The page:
PSYCHOLOGY AND THE LEGAL PROCESS

SHE Level 5
SCQF Credit Points 15.00
ECTS Credit Points 7.50
Module Code MMC811494
Module Leader Mairi Fleming
School School of Health and Life Sciences
Subject Psychology
Trimester
  • A (September start)

Summary of Content

Concerned with providing an introductory framework concerning the operation of the criminal and civil justice systems of Scotland, England and Wales and highlighting the contributions psychology can make to understanding the behaviour and decision-making of key parties. Developments in psychological practice, including exercise of the expert witness role, are also considered.

Syllabus

-284 1. The investigative process (1): contributions of psychological research 2. The investigative process (2): the role of the police and other agencies 3. Criminal law * 4. The criminal justice process (including parole systems, sentencing, detentions and Orders of Lifelong Restriction) 5. A visit to forensic settings (e.g. High Court) 6. The role of the forensic psychologist and other professionals in civil cases 7. Assessing competence 8. Decision making by judges and juries ** 9. Historical abuse cases and criminal injuries compensation 10. Domestic violence in court * Workshop ** Team Seminar

Learning Outcomes

On completion of this module, students should be able to describe, analyse and evaluate- Psychological processes of investigative decision-making and handling of interactions by the police- An introduction to criminal law- Agencies, stages, concepts and principles in the criminal justice process, from arrest to appeals- The role of the psychologist and other professionals in assessing competence and defences- Civil procedure adn the role of the psychologist; in particular, the principles, processes and applications of civil law relevant to common areas of involvement by forensic psychologists- Areas of application and effective exercise of the expert witness role, including potential dilemmas and pitfalls- Cognitive and social processes in the performance of decision making tasks by judges and juries- Legal and psychological issues in cases involving children- Legislation, policy and procedures concerning historical abuse cases and criminal injuries compensation- Visits to the High Court, Sheriff Court and HMP Barlinnie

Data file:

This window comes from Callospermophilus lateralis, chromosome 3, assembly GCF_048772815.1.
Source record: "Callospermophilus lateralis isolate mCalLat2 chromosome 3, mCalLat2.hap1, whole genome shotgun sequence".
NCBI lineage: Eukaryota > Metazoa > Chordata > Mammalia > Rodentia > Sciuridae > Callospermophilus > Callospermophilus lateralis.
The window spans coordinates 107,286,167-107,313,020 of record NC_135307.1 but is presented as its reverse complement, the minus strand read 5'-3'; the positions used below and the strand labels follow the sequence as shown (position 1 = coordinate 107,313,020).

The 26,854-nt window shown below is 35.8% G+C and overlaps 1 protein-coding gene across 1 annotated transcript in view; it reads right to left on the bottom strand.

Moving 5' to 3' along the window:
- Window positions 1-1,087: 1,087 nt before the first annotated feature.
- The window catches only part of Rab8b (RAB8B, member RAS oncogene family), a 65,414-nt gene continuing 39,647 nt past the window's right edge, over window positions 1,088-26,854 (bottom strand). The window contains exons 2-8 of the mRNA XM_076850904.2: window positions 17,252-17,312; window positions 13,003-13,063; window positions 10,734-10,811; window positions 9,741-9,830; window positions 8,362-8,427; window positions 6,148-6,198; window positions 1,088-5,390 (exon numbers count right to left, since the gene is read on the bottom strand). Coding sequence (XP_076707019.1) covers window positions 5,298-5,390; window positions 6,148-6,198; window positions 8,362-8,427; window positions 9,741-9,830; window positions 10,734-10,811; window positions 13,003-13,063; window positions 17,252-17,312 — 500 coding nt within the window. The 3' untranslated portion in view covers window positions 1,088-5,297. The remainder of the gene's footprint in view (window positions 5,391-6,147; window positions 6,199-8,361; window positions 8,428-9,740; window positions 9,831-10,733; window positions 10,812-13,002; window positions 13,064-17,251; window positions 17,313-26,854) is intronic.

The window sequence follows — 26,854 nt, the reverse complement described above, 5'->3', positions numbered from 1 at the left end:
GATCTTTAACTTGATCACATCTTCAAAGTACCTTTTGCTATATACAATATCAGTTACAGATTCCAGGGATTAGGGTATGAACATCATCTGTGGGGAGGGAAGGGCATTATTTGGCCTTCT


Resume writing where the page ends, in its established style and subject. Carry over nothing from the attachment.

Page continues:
Teaching / Learning Strategy

Lectures with discussion and exercises. Workshop session permitting extended coverage and use of a variety of media and methods. Team seminars involving preparation and presentations by group members. Directed, independent and private study to support and build upon the above.

Indicative Reading